“Turning something into a ritual eliminates the question, Why am I doing this? By the time I give the taxi driver directions, it’s too late to wonder why I’m going to the gym and not snoozing under the warm covers of my bed….

It’s a simple act but doing it the same way each morning habitualizes it–makes it repeatable, easy to do. It reduces the chance that I would skip it or do it differently. it is one more item in my arsenal of routines, and one less thing to think about…” ~ Twyla Tharp, The Creative Habit

If you're feeling brave, join us! Just a few simple marks on a page; a photo; a squiggled line; a bit of fabric sewn. This is a way to pay homage to your creative heart.

xoxo, Christina

The things I carry: by Christina Rosalie

Today I carry the feeling that I’ve slipped right back to the cusp of more things not being known than things that are for certain. I am carrying the way the light looks over the pacific ocean in the morning at Bodega Head, and a homesick feeling for my fathers hands; for the way they were always warm and skilled with tools, knobby knuckled like mine, mottled with vitiligo.

I carry a secret awful wonder at what my DNA might hold for me, and a list of appointments including one at the dermatologist’s to investigate a small hard lump on my thigh that arrived without my notice sometime in the summer, and then persisted. My regular doctor shrugged. More than likely benign. Still, a referral was made, and then one appointment after another, cancelled to make room for other more urgent things.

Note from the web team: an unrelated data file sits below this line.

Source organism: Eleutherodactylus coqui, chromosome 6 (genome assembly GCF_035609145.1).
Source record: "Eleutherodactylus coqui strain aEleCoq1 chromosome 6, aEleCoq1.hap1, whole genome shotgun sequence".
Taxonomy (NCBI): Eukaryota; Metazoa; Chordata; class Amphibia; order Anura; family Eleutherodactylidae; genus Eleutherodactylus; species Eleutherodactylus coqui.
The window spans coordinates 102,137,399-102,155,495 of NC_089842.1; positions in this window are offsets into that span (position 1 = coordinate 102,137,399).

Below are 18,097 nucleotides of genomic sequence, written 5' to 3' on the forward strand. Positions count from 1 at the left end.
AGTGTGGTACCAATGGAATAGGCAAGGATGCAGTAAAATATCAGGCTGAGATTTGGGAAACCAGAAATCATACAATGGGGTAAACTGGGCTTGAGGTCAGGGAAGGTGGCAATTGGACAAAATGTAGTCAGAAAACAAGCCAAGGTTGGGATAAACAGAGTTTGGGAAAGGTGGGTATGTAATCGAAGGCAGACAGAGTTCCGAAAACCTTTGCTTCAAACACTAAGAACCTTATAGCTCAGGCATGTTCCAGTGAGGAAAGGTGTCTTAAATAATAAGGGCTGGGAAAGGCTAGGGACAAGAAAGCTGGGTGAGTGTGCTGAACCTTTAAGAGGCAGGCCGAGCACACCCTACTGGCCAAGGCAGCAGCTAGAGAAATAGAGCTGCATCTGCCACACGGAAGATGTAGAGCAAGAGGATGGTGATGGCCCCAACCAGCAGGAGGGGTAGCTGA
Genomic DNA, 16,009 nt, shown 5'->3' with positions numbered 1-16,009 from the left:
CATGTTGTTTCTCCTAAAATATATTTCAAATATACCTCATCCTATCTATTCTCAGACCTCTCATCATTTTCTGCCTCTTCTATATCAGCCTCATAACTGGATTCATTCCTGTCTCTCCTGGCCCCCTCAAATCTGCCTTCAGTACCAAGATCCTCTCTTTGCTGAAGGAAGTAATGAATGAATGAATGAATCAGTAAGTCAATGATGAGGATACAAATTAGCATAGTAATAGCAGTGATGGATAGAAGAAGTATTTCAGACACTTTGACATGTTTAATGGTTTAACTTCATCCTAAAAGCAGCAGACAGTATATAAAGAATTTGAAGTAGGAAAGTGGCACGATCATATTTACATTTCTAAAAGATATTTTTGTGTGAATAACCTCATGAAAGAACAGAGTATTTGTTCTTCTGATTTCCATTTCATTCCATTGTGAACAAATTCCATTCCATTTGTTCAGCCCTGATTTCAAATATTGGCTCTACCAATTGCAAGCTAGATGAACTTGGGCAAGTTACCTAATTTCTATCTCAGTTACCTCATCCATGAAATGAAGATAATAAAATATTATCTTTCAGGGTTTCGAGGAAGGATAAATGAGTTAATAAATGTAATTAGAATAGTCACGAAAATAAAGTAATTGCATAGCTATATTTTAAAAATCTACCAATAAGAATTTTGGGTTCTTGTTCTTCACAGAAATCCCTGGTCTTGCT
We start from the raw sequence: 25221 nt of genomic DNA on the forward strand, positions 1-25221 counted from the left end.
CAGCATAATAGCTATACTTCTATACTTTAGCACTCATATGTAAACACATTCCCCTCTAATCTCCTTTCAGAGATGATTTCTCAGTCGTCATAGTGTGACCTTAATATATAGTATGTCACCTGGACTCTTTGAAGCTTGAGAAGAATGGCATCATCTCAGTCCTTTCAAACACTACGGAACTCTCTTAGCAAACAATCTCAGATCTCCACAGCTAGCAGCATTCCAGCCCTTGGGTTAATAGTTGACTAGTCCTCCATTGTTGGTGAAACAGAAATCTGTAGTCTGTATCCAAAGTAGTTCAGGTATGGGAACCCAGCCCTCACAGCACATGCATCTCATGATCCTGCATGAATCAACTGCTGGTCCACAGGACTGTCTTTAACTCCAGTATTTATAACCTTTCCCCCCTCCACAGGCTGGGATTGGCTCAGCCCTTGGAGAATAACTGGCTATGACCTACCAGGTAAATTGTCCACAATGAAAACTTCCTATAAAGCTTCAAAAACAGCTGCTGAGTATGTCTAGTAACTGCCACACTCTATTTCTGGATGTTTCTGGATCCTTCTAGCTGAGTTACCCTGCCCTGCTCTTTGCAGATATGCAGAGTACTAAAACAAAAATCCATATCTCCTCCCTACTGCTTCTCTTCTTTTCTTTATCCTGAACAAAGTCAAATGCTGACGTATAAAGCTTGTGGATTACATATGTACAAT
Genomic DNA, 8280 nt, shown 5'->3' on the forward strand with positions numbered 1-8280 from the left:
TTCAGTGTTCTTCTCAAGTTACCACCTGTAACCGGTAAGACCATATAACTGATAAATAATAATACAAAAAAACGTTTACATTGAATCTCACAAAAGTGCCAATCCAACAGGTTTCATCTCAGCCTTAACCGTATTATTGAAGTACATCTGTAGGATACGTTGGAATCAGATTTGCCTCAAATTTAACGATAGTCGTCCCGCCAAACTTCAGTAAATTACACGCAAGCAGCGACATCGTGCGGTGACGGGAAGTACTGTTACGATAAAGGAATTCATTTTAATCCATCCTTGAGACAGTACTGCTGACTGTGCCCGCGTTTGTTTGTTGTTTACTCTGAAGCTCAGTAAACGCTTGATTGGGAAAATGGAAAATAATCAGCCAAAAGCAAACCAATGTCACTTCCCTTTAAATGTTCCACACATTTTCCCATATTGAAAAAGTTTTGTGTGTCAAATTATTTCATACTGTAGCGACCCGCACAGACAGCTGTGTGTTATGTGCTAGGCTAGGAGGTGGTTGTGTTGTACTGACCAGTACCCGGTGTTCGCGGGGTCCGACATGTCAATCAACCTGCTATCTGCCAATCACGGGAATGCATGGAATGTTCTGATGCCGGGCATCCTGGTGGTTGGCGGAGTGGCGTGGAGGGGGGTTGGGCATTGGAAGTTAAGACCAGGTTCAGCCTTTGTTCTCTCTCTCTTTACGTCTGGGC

I carry my wedding band of soft hammered gold; a hair band around my wrist, snarled with a few tangled strands of hair yanked free from a ponytail with impatience; and the memory of my tenth birthday.

I carry my father’s SANFORD LOGO II mechanical pencil; my soft-covered Moleskine reporter’s notebook; and an ache for what I know I will forget of the way Sprout is right now, small like this, speaking with a little lisp, repeating everything, begging for a convertible blue vintage VW like the one our neighbor drives. His hair is sandy gold in the sun. Potty training is a comedy of errors and stubbornness. He gives the sweetest kisses, one arm circling my neck. How will I hold all of this in the permeable container of time?